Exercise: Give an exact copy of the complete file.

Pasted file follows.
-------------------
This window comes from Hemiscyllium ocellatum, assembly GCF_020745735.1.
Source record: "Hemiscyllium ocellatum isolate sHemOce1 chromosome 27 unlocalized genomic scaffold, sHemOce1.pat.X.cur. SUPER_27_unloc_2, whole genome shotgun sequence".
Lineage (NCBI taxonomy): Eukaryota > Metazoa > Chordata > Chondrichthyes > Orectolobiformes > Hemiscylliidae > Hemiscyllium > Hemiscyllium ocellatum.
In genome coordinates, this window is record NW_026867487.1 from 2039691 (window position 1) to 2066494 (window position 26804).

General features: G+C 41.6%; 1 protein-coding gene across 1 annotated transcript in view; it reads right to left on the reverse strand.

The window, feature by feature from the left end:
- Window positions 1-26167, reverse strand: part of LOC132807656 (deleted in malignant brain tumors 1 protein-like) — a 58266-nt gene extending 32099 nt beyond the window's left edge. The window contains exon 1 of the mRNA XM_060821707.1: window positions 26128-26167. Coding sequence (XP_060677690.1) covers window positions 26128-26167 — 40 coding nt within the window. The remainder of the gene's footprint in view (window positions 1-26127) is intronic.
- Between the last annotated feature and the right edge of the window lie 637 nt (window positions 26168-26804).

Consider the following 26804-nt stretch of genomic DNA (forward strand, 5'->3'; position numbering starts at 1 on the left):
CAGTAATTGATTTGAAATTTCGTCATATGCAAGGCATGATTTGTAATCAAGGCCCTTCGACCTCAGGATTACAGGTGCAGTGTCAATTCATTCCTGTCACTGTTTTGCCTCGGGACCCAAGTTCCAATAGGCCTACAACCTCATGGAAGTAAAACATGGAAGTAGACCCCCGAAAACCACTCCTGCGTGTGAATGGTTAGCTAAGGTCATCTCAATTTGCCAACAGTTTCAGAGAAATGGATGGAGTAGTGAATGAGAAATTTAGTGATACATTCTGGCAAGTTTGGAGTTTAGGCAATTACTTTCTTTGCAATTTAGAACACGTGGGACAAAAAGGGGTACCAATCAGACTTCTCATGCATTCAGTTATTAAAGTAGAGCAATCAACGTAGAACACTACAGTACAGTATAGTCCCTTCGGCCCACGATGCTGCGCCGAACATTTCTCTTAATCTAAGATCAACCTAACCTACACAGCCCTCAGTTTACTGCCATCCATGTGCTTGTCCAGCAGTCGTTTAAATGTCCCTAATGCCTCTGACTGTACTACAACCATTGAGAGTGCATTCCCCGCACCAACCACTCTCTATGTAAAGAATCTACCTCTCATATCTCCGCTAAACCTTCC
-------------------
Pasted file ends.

This window comes from Hemiscyllium ocellatum, assembly GCF_020745735.1.
Source record: "Hemiscyllium ocellatum isolate sHemOce1 chromosome 27 unlocalized genomic scaffold, sHemOce1.pat.X.cur. SUPER_27_unloc_2, whole genome shotgun sequence".
Lineage (NCBI taxonomy): Eukaryota > Metazoa > Chordata > Chondrichthyes > Orectolobiformes > Hemiscylliidae > Hemiscyllium > Hemiscyllium ocellatum.
In genome coordinates, this window is record NW_026867487.1 from 2039691 (window position 1) to 2066494 (window position 26804).

General features: G+C 41.6%; 1 protein-coding gene across 1 annotated transcript in view; it reads right to left on the reverse strand.

The window, feature by feature from the left end:
- Window positions 1-26167, reverse strand: part of LOC132807656 (deleted in malignant brain tumors 1 protein-like) — a 58266-nt gene extending 32099 nt beyond the window's left edge. The window contains exon 1 of the mRNA XM_060821707.1: window positions 26128-26167. Coding sequence (XP_060677690.1) covers window positions 26128-26167 — 40 coding nt within the window. The remainder of the gene's footprint in view (window positions 1-26127) is intronic.
- Between the last annotated feature and the right edge of the window lie 637 nt (window positions 26168-26804).

Consider the following 26804-nt stretch of genomic DNA (forward strand, 5'->3'; position numbering starts at 1 on the left):
CAGTAATTGATTTGAAATTTCGTCATATGCAAGGCATGATTTGTAATCAAGGCCCTTCGACCTCAGGATTACAGGTGCAGTGTCAATTCATTCCTGTCACTGTTTTGCCTCGGGACCCAAGTTCCAATAGGCCTACAACCTCATGGAAGTAAAACATGGAAGTAGACCCCCGAAAACCACTCCTGCGTGTGAATGGTTAGCTAAGGTCATCTCAATTTGCCAACAGTTTCAGAGAAATGGATGGAGTAGTGAATGAGAAATTTAGTGATACATTCTGGCAAGTTTGGAGTTTAGGCAATTACTTTCTTTGCAATTTAGAACACGTGGGACAAAAAGGGGTACCAATCAGACTTCTCATGCATTCAGTTATTAAAGTAGAGCAATCAACGTAGAACACTACAGTACAGTATAGTCCCTTCGGCCCACGATGCTGCGCCGAACATTTCTCTTAATCTAAGATCAACCTAACCTACACAGCCCTCAGTTTACTGCCATCCATGTGCTTGTCCAGCAGTCGTTTAAATGTCCCTAATGCCTCTGACTGTACTACAACCATTGAGAGTGCATTCCCCGCACCAACCACTCTCTATGTAAAGAATCTACCTCTCATATCTCCGCTAAACCTTCC